2019 proved to be a stellar year for the Bristolian street artist who continues to outrage his critics and delight his fans with ingenious new ways of distributing his art. Here we chart his continuing success by taking a look at the numbers that have made these last 12 months so remarkable…
The record price realised for Devolved Parliament Banksy’s take on the Houses of Commons, featuring chimps for MPs, which was sold at Sotheby’s in November. The painting realised more than four times its high estimate and made global headlines, proving his continued popularity on the market and beyond.
The price of a Banksy mug, the cheapest product out of 22 from his new online shop, Gross Domestic Product, which opened in October.
The total value of secondary market Banksy sales at auction this year.
Banksy’s Love Rat
The seller’s fee any seller pays when they offer a Banksy via MyArtBroker, versus the 15%, plus charges, at auction.
The price realised for a record cover designed by Banksy for the band Royksopp – the highest amount ever paid for vinyl on the online marketplace Discogs.
Over 100,000 people are estimated to have been in the crowd watching Stormzy’s groundbreaking performance at this year’s Glastonbury festival. The rapper, who famously enjoined the audience to chant ‘F*ck Boris’ with him during his set, was proudly wearing a stab vest emblazoned with the Union Jack, designed by none other than Banksy. It was later sold on Gross Domestic Product for £850.
The estimated number of works by Banksy sold at auction in 2019.
Collectors and Banksy fans from over 200 countries around the world applied to buy something from Gross Domestic Product when it opened in October. In a bid to keep away ‘wealthy’ collectors who were just buying as an investment, purchasing something from the online shop required answering the age old question ‘why does art matter?’ Successful customers were then selected on the basis of their answers.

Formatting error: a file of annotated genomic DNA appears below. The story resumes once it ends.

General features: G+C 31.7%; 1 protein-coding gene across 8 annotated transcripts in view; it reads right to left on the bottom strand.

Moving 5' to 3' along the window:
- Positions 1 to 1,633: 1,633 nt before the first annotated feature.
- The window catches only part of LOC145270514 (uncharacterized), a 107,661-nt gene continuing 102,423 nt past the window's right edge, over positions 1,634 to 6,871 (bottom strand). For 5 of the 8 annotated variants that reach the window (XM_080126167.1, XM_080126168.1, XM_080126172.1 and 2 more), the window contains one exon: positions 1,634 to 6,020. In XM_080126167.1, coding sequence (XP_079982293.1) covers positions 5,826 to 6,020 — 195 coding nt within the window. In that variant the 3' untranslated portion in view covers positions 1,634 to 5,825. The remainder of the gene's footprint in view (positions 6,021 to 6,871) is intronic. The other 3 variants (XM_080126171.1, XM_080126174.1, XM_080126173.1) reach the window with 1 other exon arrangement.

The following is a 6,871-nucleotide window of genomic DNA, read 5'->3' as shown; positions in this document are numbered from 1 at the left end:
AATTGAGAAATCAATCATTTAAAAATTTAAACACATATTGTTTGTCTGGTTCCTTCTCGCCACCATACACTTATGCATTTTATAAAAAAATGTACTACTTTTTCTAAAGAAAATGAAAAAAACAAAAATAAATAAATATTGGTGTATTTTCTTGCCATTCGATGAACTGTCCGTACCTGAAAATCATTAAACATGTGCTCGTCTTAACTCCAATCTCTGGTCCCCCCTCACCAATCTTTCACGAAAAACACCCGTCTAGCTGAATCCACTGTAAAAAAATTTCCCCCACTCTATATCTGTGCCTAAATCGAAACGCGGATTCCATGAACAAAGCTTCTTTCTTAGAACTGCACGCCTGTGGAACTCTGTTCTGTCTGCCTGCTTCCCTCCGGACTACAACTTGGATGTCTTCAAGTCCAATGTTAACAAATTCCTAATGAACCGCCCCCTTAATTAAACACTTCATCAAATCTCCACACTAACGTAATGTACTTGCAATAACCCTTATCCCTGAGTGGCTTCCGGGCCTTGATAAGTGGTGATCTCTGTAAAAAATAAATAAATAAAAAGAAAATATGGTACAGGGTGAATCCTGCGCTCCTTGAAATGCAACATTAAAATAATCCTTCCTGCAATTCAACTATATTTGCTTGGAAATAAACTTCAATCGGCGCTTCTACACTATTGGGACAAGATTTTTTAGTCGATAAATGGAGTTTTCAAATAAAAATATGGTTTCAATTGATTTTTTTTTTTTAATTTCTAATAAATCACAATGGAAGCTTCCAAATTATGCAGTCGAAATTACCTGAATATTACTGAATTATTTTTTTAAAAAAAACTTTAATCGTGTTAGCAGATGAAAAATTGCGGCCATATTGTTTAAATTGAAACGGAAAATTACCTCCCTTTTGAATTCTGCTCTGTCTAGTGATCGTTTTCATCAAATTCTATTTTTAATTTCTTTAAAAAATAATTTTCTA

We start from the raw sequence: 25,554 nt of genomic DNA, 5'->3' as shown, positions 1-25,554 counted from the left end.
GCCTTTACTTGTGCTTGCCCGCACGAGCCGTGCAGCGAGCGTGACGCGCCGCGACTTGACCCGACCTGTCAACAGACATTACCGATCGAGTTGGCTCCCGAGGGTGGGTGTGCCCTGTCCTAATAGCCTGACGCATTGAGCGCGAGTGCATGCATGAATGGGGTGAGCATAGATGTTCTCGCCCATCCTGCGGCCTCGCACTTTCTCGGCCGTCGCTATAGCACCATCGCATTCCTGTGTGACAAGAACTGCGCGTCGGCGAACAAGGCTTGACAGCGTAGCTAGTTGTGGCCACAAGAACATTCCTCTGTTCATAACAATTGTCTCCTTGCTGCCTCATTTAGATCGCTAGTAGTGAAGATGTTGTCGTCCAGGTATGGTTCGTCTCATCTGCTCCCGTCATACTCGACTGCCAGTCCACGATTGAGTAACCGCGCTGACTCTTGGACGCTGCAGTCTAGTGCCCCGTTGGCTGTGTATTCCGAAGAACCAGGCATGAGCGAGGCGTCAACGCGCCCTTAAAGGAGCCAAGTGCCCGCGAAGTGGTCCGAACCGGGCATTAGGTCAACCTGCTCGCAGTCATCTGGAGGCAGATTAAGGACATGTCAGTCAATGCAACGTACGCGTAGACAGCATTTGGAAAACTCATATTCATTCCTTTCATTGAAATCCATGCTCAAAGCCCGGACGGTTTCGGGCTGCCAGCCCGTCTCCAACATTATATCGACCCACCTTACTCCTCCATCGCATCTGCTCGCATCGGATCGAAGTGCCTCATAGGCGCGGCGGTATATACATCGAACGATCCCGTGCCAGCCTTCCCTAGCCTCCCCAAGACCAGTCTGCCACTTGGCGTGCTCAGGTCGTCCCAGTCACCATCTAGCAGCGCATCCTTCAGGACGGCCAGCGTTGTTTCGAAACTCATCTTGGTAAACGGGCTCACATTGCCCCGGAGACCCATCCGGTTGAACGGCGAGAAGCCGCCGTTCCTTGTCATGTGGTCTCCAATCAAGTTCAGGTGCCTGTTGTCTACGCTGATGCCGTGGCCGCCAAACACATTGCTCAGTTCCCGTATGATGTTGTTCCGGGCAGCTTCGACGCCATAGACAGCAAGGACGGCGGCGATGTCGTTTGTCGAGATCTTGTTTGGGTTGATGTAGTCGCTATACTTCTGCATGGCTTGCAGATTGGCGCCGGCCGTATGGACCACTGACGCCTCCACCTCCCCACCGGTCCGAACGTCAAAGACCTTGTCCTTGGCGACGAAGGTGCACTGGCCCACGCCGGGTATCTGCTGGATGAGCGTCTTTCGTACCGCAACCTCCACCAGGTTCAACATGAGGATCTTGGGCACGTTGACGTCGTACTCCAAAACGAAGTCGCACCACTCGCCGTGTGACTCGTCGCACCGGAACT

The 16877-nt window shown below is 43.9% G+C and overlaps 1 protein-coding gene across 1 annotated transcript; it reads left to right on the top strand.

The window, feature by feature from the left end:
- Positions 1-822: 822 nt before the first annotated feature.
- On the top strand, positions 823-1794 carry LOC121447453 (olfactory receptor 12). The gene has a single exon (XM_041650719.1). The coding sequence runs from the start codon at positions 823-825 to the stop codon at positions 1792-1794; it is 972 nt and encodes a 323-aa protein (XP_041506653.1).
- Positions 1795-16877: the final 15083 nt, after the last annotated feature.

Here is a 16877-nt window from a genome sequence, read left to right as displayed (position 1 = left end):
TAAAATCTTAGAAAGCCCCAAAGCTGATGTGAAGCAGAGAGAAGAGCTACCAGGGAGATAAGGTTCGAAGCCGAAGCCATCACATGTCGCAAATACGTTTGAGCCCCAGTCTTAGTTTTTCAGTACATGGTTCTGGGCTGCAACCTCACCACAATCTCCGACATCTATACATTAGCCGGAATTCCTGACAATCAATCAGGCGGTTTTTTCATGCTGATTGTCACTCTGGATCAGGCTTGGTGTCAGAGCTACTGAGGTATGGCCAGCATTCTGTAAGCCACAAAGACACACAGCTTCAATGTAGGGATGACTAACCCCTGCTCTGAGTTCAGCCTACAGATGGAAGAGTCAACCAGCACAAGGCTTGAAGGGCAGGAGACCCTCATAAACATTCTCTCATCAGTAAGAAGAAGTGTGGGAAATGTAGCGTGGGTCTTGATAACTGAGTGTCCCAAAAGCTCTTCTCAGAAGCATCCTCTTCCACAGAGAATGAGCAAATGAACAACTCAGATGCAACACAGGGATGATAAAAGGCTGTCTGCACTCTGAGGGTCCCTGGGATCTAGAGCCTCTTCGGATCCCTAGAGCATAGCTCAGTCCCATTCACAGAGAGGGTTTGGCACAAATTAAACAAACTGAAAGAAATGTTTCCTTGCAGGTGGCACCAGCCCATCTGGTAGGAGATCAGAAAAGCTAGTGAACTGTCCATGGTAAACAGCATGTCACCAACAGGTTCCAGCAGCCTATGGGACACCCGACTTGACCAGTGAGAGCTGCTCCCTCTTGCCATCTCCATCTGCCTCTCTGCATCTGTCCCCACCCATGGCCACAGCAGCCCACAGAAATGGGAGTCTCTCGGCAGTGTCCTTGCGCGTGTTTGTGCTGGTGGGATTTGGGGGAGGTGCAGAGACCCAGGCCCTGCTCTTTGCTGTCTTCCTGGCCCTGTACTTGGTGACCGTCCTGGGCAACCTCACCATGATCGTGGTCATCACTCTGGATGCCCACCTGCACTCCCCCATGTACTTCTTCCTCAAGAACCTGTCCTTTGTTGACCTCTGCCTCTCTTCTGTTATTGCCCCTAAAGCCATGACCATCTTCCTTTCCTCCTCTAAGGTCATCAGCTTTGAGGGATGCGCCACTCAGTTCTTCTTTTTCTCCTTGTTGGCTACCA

The number of unauthorised Banksy exhibitions held around the world this year, listed by the artist as ‘fake’.
The amount of years Steve Lazarides spent as Banksy’s right hand man, during which time he took hundreds of photos of the artist – though none reveal his identity – which have recently been compiled in a book.
The amount realised by an online auction of Banksy prints, entitled ‘I can’t believe you morons actually buy this sh*t’, held by Christie’s in September.
The percentage increase of the sheer number of Banksy lots that have gone through auction year on year since 2016 when only 50 Banksy lots offered realised auction prices, this year that figure was 650.
The number of works of art by Banksy in the British Museum’s collection. The institution acquired one of the artist’s Di-Faced Tenners which he once famously dropped onto a crowd at Notting Hill Carnival, in February of this year. And while this might be his first official acquisition by the British Museum, Banksy had previously managed to install one of his artworks entitled Peckham Rock – a fake cave painting made of concrete and complete with wall text – which fooled visitors and staff for three days before it was taken down.
When sold at auction this year, around 35% of Banksy works achieved over their estimates.
4.2million (and counting)
The amount of views of an instagram video of Banksy’s prank at the 2019 Venice Biennale, in which he set up a stall of kitsch, tourist style paintings that together made up a composite image of the kind of huge cruise ships that regularly plague the Canal Grande, entitled Venice In Oil.
Visitors to myartbroker.com per month